TCS Daily

Water Wars

By Roger Bate - August 29, 2002 12:00 AM

JOHANNESBURG - The campaign against water privatisation, already substantial, reached its height yesterday at the World Summit for Sustainable Development (WSSD).

'I like privatisation of water if it's the kind of privatisation where the private sector consult with the public to improve efficiency' of water delivery, claimed South African water minister Ronnie Kasrils. But Kasrils is more distrustful when 'water resources are owned by private shareholders'. In other words, he's distrustful of real privatisation.

Of course, Kasrils has come a long way from his former days as a communist member of the military wing of the African National Congress. And he is by no means alone in arguing that consultation is what is needed and not private ownership. Nearly all the activists and delegates at the WSSD think likewise.

Earlier this week, Minister Kasrils launched the Water for African Cities project. This initiative, which is run by the UN Habitat agency in concert with the UN Foundation (a private entity distributing the billion dollar donation of media mogul Ted Turner), wants to increase poor people's access to clean water in urban centres.
It's a classic private-public initiative, which targets 8 African cities, including Johannesburg. According to its Director, US Senator Tim Wirth, it will have a very positive effect in improving access for the poor in those locations.

Initiatives like this seem necessary with perhaps two billion people lacking access to good quality water and over three million dying every year from water-borne diseases. It's ironic that because of the vagaries of supply, 'the poor pay much of their income on water, sometimes 20 times as much as the rich' says Ms Anna Tibaijuka the Director for UN Habitat.

The fact that the poor often pay so much for water seems to add weight to complaints by groups like Oxfam and Friends of the Earth that water is being made a commodity for sale, when it should be 'a global human right'. These groups, under the banner Eco-Equity, demand that privatisation should be reversed and that aid should be increased to prevent so many deaths from water related diseases.

However, Richard Tren a writer on water and a consultant to the South African Government's Water Research Commission criticised the approach of the UN Foundation and the major groups saying it was very Northern focussed. It was true that water access was a problem in urban areas but that the main reason for this was because so much water was wasted in agriculture.

'If 20% of the water wasted in agriculture was used for domestic use (both urban and rural) then the poor would have ample supplies' he explained. 'Minister Kasrils seems intent on blaming the lack of international aid for the poor state of water access in his our country, yet he will not countenance considerable private investment in water projects, or allow water trading, for fear that he will lose control of domestic water issues'.

The World Bank seems to be weighing in more on Tren's side than the Ministers. It has called for greater private involvement in water supply and sanitation provision. Although sensitive to the political nature of water privatisation, it remains firmly committed that privatisation - combined with market mechanisms - is the main way to improve access of the poor to water. It cites evidence from around the globe including Chile where water access for the poor has increased faster than in any other developing country, and nearly all because of trading of water rights.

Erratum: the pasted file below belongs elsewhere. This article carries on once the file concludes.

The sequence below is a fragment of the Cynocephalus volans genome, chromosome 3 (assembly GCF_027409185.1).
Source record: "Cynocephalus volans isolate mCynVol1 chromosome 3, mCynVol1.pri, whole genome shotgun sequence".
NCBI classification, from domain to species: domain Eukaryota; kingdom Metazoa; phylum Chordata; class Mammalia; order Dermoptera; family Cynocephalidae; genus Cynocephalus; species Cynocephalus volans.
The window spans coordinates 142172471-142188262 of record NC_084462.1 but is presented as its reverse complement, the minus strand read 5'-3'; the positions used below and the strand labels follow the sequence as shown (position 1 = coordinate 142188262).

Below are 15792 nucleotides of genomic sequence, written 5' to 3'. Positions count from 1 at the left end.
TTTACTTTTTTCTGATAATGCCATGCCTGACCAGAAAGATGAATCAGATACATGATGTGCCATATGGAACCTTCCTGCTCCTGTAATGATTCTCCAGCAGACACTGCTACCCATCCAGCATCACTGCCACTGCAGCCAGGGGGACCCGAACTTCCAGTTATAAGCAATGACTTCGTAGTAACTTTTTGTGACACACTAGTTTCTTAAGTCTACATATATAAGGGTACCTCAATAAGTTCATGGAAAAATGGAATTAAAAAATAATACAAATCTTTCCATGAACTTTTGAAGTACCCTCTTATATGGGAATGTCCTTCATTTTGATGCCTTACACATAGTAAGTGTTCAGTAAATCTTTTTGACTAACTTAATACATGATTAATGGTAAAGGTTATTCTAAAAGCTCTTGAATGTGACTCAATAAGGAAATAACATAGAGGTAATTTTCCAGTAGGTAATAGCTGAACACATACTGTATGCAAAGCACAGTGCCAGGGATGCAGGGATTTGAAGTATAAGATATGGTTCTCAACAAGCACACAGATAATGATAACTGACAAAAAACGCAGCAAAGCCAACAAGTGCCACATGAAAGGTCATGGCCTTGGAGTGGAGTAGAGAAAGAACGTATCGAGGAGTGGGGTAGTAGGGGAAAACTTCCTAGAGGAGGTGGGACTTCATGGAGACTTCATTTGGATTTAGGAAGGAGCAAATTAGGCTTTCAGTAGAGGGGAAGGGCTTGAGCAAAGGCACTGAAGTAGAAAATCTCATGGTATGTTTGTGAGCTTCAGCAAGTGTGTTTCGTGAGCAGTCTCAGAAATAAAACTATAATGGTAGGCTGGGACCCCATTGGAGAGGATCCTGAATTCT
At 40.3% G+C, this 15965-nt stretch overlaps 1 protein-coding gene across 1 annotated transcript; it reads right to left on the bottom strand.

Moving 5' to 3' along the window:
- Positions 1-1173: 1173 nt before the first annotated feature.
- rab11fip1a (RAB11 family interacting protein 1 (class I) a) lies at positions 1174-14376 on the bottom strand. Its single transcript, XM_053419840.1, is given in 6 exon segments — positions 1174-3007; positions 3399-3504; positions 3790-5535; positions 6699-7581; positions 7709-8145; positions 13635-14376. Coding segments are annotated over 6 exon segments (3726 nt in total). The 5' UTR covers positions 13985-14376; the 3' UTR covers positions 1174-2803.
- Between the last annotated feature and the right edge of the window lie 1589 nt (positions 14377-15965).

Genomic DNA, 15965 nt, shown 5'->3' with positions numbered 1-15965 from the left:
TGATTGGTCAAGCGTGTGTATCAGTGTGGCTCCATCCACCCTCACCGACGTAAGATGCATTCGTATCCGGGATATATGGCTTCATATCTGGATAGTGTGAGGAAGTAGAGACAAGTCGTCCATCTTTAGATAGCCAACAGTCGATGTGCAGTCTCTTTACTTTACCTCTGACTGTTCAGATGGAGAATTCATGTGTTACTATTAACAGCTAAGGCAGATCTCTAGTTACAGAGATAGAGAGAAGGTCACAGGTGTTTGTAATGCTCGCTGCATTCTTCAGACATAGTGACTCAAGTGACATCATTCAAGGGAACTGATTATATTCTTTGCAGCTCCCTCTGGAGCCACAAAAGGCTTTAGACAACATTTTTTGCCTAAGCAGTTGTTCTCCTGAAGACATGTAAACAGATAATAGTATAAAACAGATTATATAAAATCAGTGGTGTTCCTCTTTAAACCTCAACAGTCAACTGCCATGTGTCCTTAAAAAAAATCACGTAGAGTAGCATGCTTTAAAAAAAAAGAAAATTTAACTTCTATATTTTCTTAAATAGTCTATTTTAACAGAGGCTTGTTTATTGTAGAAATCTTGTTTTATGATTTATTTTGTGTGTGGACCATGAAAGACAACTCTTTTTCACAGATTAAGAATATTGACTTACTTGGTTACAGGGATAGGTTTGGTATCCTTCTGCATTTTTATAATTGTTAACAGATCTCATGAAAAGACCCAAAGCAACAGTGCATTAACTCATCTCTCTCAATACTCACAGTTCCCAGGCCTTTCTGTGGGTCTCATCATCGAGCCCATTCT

Water rights trading is one of the thorniest of political issues in water management. Like other environmental trading - for example the successful trading in reducing sulfur dioxide emissions in America - the idea that market mechanisms in water can more efficiently allocate water than old fashioned command and control is widely accepted by economists but adamantly opposed by green NGOs. Yet all NGOs call for improved efficiency in supply. They think this can be achieved by large increases in price for rich domestic customers, but they ignore that water trading can be (and often is) between the poor and impoverished, not just rich businessmen and rich white farmers. In India the value of illegal trades is estimated by the World Bank at being worth over $1 billion.

Indeed, there seems to be widespread confusion that a market mechanism (such as water rights trading among farmers and other rights holders) is the same thing as private company water provision. Tren believes that 'the Eco-Equity alliance intentionally conflates the two issues since privatisation has such a bad name amongst the chattering classes at these types of summits, and they don't like market solutions to anything, even when they can help the poor'.

This confusion is set to continue and will maintain the focus on the demand for aid. Minister Kasrils even called it 'scandalous' that rich countries had reneged on the development aid targets agreed at the first Earth Summit in Rio ten years ago. Then aid was about 0.35% of GDP (the target set was 0.7% GDP), it has now fallen to 0.2% of GDP - but it's still a far higher absolute amount of aid because of great economic development. However, according to George Ayittey of the Free Africa Foundation in Washington DC, 'aid corrupts governments in Africa and other parts of the developing world - private property and the rule of law lead to development, not aid'.

It's time the market was allowed to work in allocating water because governments are failing so abysmally. Since the summit began on Monday over 30,000 children will have died from water borne diseases around the world.

Roger Bate is a Director of International Policy Network in Washington DC

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